Kratie Day 1

After a 7-hour long roadtrip all the way across Cambodia, we finally arrived in a sleepy town in Kratie Province in southeast Cambodia. Our hotel was surprisingly clean and had internet, air conditioning and hot water, which makes it pretty glamorous for that area! Only exception is that the hotel did not stock any toilet paper. Luckily we were able to take some from the SP office in case of emergencies.

One of the things that struck us as we drove into the province were the trees and the hills. Our little corner of the country tends to be flat, dry and sparse; so to drive into hills covered with rows and rows of rubber trees and slowly rolling hills is quite beautiful. But, then we realized that because it's rubber trees, none of it is natural. Endless acres of indigenous forests had been ripped away to clear the land for the plantations. We saw some evidence of more forest being cleared, and it was not a pretty sight. One of our group had flashbacks of Michael Jackson grabbing charred trees and singing, "What about the elephants?" in "The Earth Song" video.  (watch it - you'll be in for a treat)

Our first day was spent driving out into villages, visiting different places where SP plans to work. SP's main focus right now is maternal health - helping mothers have healthy lives and pregnancies so they can have healthy children and families. There are few other programs in the area. Many of the people in the villages work as day laborers in the nearby forests or plantations, as well as traveling to other locations searching for jobs. 

This house is home for two parents and six children.

We also visited a local health center which SP plans on partnering with. A health center is somewhat similar to the county health departments that exist in communities throughout America. Families can visit for vaccinations, well child visits, and pregnancy care. Midwives and nurses also deliver newborns at the center, since the nearest hospital is too far for most families to travel to. In fact, the health center we visited is too far for some of the villages we drove to, as during the rainy season the roads become impassable. We heard one story where a woman in labor tried to reach the health center to deliver her child, but died on the road along the way. It's pretty horrific to imagine any woman or newborn dying just because the roads are too difficult for her to reach help.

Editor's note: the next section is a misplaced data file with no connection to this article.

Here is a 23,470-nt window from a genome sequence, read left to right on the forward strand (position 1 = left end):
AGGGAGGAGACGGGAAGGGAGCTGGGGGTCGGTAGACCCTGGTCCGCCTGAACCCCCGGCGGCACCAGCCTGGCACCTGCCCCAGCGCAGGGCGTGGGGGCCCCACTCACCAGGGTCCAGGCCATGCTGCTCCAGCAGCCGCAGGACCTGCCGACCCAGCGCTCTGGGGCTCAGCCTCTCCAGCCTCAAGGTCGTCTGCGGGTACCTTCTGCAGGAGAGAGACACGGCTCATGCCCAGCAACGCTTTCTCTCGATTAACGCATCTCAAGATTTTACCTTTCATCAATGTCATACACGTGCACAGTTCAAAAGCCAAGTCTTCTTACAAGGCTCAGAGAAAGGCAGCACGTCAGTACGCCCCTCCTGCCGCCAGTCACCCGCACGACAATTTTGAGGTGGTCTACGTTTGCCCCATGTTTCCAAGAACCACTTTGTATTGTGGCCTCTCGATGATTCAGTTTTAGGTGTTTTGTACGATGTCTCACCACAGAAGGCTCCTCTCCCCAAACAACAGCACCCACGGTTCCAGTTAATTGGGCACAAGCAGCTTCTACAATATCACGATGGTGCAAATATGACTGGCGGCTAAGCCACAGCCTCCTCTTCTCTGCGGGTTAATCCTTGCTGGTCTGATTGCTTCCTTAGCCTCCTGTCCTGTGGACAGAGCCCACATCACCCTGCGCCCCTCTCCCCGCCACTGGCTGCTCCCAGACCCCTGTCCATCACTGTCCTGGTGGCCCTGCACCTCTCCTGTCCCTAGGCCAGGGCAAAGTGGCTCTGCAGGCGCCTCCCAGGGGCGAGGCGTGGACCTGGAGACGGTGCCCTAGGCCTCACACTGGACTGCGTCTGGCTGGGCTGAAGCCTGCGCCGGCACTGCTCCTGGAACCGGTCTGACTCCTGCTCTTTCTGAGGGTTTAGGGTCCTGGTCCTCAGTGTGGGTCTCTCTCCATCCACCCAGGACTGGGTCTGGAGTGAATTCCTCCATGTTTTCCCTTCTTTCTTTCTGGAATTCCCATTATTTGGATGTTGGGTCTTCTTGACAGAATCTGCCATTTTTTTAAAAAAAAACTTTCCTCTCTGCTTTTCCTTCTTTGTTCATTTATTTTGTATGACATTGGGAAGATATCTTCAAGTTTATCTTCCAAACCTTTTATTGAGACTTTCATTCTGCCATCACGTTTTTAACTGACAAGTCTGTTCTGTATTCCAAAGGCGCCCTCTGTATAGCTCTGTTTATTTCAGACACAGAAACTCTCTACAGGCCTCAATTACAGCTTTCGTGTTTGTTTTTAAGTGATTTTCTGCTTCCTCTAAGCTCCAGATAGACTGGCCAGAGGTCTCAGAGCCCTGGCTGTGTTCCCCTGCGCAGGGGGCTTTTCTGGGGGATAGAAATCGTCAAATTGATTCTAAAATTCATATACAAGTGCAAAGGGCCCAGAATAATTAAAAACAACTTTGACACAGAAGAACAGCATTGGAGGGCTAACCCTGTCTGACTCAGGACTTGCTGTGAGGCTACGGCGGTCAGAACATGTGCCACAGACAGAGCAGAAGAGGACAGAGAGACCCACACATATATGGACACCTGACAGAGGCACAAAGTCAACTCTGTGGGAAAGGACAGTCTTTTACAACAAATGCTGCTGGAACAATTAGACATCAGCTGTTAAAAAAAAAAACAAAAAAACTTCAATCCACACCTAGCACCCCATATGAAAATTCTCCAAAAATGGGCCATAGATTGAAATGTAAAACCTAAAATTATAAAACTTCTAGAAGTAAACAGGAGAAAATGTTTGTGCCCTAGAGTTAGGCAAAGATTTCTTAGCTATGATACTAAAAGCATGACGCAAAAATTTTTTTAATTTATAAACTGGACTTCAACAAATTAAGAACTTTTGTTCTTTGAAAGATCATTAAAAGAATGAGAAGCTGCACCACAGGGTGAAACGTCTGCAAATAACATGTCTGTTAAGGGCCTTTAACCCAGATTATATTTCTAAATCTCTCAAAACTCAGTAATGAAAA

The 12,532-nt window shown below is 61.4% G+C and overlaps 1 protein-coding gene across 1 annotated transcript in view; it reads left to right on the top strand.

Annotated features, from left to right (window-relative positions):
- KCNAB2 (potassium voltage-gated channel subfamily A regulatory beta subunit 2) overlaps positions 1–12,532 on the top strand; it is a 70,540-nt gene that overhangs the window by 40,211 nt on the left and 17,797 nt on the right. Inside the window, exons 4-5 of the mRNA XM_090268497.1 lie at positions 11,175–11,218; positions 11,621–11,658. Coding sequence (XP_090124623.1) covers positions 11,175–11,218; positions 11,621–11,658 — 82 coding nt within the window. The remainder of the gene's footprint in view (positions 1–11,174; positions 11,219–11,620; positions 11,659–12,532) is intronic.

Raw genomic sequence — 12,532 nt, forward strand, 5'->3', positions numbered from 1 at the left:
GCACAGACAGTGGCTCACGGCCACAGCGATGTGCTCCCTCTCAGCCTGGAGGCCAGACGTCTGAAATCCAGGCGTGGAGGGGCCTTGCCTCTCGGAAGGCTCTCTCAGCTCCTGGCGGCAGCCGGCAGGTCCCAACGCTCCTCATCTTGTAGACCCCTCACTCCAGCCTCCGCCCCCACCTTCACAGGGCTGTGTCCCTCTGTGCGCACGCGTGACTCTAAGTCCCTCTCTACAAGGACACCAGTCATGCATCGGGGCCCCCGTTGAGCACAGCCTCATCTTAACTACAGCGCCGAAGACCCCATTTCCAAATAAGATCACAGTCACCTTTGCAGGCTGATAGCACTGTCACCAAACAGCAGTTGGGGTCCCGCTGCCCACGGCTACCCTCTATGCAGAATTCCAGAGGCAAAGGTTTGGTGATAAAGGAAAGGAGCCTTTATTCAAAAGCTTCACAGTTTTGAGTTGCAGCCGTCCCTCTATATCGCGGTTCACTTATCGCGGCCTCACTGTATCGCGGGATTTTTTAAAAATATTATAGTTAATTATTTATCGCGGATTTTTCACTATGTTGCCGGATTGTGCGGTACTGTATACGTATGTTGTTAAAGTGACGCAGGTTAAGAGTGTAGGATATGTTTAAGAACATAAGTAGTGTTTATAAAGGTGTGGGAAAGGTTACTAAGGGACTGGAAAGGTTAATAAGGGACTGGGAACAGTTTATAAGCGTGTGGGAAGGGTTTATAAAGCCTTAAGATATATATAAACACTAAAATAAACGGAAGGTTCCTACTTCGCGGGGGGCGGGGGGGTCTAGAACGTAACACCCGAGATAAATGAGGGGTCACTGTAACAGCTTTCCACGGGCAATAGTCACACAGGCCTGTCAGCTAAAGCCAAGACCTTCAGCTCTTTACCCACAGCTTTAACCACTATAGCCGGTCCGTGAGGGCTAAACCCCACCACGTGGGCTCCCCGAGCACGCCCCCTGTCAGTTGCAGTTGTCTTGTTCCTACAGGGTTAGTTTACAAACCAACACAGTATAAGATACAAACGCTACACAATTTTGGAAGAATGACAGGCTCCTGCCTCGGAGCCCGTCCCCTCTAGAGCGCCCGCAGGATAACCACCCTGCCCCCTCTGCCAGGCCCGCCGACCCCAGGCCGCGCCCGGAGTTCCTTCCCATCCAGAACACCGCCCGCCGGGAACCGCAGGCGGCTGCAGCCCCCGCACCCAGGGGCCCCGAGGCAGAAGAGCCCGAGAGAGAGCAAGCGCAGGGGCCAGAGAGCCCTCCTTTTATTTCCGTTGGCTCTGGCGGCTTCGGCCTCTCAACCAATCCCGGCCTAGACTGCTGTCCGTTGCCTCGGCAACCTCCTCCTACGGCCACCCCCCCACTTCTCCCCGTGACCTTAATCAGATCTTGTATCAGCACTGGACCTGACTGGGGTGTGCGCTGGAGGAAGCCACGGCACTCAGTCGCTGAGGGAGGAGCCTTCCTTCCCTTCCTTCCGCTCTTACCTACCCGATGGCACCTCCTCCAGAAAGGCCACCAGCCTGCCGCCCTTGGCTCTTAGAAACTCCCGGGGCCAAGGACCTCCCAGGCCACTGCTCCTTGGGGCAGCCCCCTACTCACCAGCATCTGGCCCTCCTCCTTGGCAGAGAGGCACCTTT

Waiting in the shade to meet the health center staff

The local health center

While on the road, it becomes a bit more complicated but not impossible to stay in touch with other staff and leaders in other offices. Andrew and another manager had a meeting they needed to attend while we were traveling. So on goes the loudspeaker for the phone, in goes the dual head sets, and attend the meeting they did!

Andrew's main interest in this visit was the water situation in the area. We spent a lot of time looking at wells, testing them out, and talking to people about their use of water. We found a surprising number of wells in different villages, but they often went dry during the dry season, and there weren't nearly enough to meet the needs of all the people. On our last home leave, Andrew brought back some GPS devices, and he used them on the trip to mark the different water access points we found. He also used it to track our average speed on the way home, the predicted time of sunset, and the circles we drove in when we got lost a time or two.

A deep well - good water source, but not covered, which allows easy contamination. It's also difficult to get water, since you have to drop the bucket and haul it up - a lot of work if you need 20 liters a day for a family.

We ended the day visiting a small school in a local village. The setting sun gave off the most beautiful light, highlighting the well-used school, chipped paint and all.

The following day held some pretty exciting adventures, including a long drive into the forest, a walk over a rickety bridge, and a moto drive down a dusty road lined with waving school children. The story will soon follow...

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